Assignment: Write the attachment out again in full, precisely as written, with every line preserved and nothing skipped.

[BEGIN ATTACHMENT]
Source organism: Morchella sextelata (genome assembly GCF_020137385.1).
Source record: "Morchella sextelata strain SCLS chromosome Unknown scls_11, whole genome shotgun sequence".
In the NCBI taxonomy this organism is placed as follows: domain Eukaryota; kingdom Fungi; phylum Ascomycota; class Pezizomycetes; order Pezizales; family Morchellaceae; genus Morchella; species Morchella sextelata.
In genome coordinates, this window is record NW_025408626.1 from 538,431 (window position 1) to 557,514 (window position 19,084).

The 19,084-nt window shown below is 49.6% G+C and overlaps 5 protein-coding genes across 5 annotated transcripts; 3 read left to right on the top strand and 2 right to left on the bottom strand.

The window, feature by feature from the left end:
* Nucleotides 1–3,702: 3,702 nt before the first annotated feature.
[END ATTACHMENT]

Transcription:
Source organism: Morchella sextelata (genome assembly GCF_020137385.1).
Source record: "Morchella sextelata strain SCLS chromosome Unknown scls_11, whole genome shotgun sequence".
In the NCBI taxonomy this organism is placed as follows: domain Eukaryota; kingdom Fungi; phylum Ascomycota; class Pezizomycetes; order Pezizales; family Morchellaceae; genus Morchella; species Morchella sextelata.
In genome coordinates, this window is record NW_025408626.1 from 538,431 (window position 1) to 557,514 (window position 19,084).

The 19,084-nt window shown below is 49.6% G+C and overlaps 5 protein-coding genes across 5 annotated transcripts; 3 read left to right on the top strand and 2 right to left on the bottom strand.

The window, feature by feature from the left end:
* Nucleotides 1–3,702: 3,702 nt before the first annotated feature.